While “red flags” are critical for identifying a trafficking victim, Dr. Geynisman-Tan believes that the most reliable sign is an “inner feeling” that makes you as the care-provider feel nervous, agitated or anxious, that is likely because the patient feels those emotions. Patients who feel anxious or helpless may try to counter those emotions by acting indifferent, angry, or hostile towards the health care provider. Although our initial instinct may be to pull away from a difficult patient, Dr. Geynisman-Tan suggests that this initial instinct should be overcome and instead, this patient should be given special attention because she may be a victim of trafficking.

When Dr. Geynisman-Tan has received a referral for a survivor of sex trafficking, she tries to establish a long-term relationship by focusing on what they perceive to be their most important and immediate needs. If their healthcare needs are not gynecologic, she often refers the patient to different providers who are more equipped to help the patient but are trauma-informed and knowledgeable about trafficking. She believes it is also very helpful for the victim to hear the same message from multiple providers; it reinforces the significance and creates a circle of trust.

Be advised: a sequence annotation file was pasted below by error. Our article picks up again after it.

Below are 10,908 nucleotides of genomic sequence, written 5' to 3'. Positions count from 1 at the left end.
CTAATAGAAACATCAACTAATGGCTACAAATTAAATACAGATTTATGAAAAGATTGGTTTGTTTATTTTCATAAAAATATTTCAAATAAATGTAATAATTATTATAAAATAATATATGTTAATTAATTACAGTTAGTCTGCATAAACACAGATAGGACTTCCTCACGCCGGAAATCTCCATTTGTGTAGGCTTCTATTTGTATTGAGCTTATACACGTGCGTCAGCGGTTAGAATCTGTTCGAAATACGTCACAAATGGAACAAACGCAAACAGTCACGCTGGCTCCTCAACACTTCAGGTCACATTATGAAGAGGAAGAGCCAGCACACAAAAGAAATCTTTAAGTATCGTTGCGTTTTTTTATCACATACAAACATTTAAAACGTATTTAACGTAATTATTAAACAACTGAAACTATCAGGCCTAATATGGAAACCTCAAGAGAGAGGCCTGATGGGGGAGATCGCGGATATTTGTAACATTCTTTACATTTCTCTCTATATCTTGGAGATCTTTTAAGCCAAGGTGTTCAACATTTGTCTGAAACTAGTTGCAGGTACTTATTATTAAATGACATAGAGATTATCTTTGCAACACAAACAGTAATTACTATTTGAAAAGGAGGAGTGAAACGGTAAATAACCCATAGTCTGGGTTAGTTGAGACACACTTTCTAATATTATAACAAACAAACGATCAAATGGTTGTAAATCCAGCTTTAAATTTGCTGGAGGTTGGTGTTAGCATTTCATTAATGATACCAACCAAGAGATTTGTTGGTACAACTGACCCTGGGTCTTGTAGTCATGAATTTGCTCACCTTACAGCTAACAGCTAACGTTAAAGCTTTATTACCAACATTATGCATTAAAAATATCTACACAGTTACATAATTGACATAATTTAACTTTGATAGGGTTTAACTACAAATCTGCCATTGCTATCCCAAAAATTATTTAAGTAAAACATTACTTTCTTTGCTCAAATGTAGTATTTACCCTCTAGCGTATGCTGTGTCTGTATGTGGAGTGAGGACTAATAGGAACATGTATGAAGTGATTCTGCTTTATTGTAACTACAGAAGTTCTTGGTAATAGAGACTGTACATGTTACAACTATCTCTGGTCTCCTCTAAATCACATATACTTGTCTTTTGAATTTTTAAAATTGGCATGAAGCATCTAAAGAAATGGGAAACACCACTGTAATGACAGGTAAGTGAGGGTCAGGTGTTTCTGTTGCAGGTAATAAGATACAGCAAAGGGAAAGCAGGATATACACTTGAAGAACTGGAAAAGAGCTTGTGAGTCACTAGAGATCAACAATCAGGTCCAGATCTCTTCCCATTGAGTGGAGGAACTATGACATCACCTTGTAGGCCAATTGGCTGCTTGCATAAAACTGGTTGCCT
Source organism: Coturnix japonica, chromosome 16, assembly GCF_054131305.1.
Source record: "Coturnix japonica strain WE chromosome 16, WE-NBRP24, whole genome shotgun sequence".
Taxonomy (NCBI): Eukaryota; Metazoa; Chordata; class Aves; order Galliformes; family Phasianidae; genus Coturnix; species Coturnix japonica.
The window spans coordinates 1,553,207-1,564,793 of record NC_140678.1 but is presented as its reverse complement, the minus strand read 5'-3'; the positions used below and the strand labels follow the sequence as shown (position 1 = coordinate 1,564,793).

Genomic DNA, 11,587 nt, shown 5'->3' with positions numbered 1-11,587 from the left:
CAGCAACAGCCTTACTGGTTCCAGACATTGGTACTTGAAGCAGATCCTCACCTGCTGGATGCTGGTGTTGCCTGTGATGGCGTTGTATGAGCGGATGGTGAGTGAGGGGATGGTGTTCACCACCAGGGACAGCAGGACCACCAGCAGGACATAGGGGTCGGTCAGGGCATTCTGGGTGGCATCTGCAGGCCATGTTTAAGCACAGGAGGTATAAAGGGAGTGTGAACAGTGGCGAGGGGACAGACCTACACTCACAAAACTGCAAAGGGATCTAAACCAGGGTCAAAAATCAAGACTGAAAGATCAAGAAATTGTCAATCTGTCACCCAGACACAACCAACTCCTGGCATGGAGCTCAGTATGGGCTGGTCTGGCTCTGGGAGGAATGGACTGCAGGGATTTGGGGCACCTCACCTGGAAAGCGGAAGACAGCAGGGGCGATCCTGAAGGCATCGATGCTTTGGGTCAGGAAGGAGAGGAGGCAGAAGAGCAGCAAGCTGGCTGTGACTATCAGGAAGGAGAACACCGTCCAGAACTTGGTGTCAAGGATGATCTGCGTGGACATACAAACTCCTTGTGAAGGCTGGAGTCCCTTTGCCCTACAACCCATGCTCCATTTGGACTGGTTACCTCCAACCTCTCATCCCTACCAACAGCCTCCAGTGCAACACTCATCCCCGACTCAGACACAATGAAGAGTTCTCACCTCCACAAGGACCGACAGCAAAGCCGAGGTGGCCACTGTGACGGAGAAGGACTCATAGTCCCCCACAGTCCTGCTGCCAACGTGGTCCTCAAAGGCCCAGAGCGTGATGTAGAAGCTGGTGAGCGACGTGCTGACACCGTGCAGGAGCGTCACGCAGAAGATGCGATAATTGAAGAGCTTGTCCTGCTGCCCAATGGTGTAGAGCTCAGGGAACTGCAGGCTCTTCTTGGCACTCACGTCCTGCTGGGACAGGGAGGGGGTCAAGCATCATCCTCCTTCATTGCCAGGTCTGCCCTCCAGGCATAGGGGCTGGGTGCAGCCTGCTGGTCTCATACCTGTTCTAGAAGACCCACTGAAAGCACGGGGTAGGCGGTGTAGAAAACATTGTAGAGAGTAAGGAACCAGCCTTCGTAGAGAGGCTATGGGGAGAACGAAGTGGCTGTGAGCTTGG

Dr. Geynisman-Tan also believes that our society puts more emphasis on teaching young girls about sex trafficking and not enough emphasis on leading boys and men away from glorification of female exploitation. Education of men is essential in order to diminish the amount of pimps and Johns because “there would not be a supply of trafficked women, if there was no demand.” So for medical students who are interested in becoming advocates, it can be helpful to focus on this part of trafficking that is often not fulfilled.

PATH Spotlight: Your Chance to Welcome New PATH Physician Chairs
AMWA PATH would like to shine a spotlight on our two newest physician chairs, such as the interview featured above. We are calling for student members interested in an opportunity to interview  Dr. Mollie Gordon, Assistant Professor of Psychiatry and Behavioral Sciences at Baylor College of Medicine.

Please e-mail Michelle Lyman at if you would like to interview and write a spotlight piece on Dr. Gordon.